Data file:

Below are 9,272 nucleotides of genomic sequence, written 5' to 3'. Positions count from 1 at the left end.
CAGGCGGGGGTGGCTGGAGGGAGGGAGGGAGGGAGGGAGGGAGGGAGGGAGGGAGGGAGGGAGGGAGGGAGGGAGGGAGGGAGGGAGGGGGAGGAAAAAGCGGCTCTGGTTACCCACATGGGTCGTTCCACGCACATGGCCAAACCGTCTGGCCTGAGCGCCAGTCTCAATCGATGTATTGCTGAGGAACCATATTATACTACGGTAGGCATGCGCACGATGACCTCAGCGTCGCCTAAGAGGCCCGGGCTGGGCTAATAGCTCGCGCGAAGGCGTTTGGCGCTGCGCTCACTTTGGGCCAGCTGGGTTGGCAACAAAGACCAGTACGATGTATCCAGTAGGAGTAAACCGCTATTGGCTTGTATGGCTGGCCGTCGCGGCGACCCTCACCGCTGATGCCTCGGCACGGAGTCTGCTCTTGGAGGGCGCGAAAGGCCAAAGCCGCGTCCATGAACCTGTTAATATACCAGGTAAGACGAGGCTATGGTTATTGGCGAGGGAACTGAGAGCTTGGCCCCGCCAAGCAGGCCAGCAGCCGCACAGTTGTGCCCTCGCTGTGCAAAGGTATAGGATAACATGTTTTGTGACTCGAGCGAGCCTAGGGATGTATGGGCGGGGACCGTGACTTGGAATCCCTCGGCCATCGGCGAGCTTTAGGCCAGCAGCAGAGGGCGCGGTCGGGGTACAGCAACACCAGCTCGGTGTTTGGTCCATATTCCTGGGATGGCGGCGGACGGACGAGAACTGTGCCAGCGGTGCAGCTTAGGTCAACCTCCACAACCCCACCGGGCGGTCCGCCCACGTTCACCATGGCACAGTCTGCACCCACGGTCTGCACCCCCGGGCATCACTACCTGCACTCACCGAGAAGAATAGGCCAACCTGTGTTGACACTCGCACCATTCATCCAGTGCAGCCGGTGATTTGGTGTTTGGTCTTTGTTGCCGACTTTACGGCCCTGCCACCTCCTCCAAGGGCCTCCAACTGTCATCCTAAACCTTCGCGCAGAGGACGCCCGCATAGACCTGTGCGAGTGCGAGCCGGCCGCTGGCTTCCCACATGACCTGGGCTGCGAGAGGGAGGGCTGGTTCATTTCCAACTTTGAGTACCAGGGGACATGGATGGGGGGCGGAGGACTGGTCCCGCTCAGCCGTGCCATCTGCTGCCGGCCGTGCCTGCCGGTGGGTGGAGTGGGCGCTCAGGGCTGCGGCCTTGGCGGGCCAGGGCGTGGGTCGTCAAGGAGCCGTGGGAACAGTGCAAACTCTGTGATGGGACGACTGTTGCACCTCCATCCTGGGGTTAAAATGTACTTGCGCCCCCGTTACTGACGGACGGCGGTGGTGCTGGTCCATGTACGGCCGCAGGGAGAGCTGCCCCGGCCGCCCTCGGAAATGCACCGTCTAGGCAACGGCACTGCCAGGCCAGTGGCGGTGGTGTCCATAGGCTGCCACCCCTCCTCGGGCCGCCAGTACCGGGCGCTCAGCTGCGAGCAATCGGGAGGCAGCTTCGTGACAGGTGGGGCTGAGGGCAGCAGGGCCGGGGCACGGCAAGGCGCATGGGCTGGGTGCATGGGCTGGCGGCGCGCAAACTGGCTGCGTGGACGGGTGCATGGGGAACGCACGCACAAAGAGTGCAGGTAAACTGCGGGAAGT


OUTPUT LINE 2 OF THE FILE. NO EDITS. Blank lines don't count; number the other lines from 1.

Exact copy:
CAGGCGGGGGTGGCTGGAGGGAGGGAGGGAGGGAGGGAGGGAGGGAGGGAGGGAGGGAGGGAGGGAGGGAGGGAGGGAGGGAGGGAGGGGGAGGAAAAAGCGGCTCTGGTTACCCACATGGGTCGTTCCACGCACATGGCCAAACCGTCTGGCCTGAGCGCCAGTCTCAATCGATGTATTGCTGAGGAACCATATTATACTACGGTAGGCATGCGCACGATGACCTCAGCGTCGCCTAAGAGGCCCGGGCTGGGCTAATAGCTCGCGCGAAGGCGTTTGGCGCTGCGCTCACTTTGGGCCAGCTGGGTTGGCAACAAAGACCAGTACGATGTATCCAGTAGGAGTAAACCGCTATTGGCTTGTATGGCTGGCCGTCGCGGCGACCCTCACCGCTGATGCCTCGGCACGGAGTCTGCTCTTGGAGGGCGCGAAAGGCCAAAGCCGCGTCCATGAACCTGTTAATATACCAGGTAAGACGAGGCTATGGTTATTGGCGAGGGAACTGAGAGCTTGGCCCCGCCAAGCAGGCCAGCAGCCGCACAGTTGTGCCCTCGCTGTGCAAAGGTATAGGATAACATGTTTTGTGACTCGAGCGAGCCTAGGGATGTATGGGCGGGGACCGTGACTTGGAATCCCTCGGCCATCGGCGAGCTTTAGGCCAGCAGCAGAGGGCGCGGTCGGGGTACAGCAACACCAGCTCGGTGTTTGGTCCATATTCCTGGGATGGCGGCGGACGGACGAGAACTGTGCCAGCGGTGCAGCTTAGGTCAACCTCCACAACCCCACCGGGCGGTCCGCCCACGTTCACCATGGCACAGTCTGCACCCACGGTCTGCACCCCCGGGCATCACTACCTGCACTCACCGAGAAGAATAGGCCAACCTGTGTTGACACTCGCACCATTCATCCAGTGCAGCCGGTGATTTGGTGTTTGGTCTTTGTTGCCGACTTTACGGCCCTGCCACCTCCTCCAAGGGCCTCCAACTGTCATCCTAAACCTTCGCGCAGAGGACGCCCGCATAGACCTGTGCGAGTGCGAGCCGGCCGCTGGCTTCCCACATGACCTGGGCTGCGAGAGGGAGGGCTGGTTCATTTCCAACTTTGAGTACCAGGGGACATGGATGGGGGGCGGAGGACTGGTCCCGCTCAGCCGTGCCATCTGCTGCCGGCCGTGCCTGCCGGTGGGTGGAGTGGGCGCTCAGGGCTGCGGCCTTGGCGGGCCAGGGCGTGGGTCGTCAAGGAGCCGTGGGAACAGTGCAAACTCTGTGATGGGACGACTGTTGCACCTCCATCCTGGGGTTAAAATGTACTTGCGCCCCCGTTACTGACGGACGGCGGTGGTGCTGGTCCATGTACGGCCGCAGGGAGAGCTGCCCCGGCCGCCCTCGGAAATGCACCGTCTAGGCAACGGCACTGCCAGGCCAGTGGCGGTGGTGTCCATAGGCTGCCACCCCTCCTCGGGCCGCCAGTACCGGGCGCTCAGCTGCGAGCAATCGGGAGGCAGCTTCGTGACAGGTGGGGCTGAGGGCAGCAGGGCCGGGGCACGGCAAGGCGCATGGGCTGGGTGCATGGGCTGGCGGCGCGCAAACTGGCTGCGTGGACGGGTGCATGGGGAACGCACGCACAAAGAGTGCAGGTAAACTGCGGGAAGT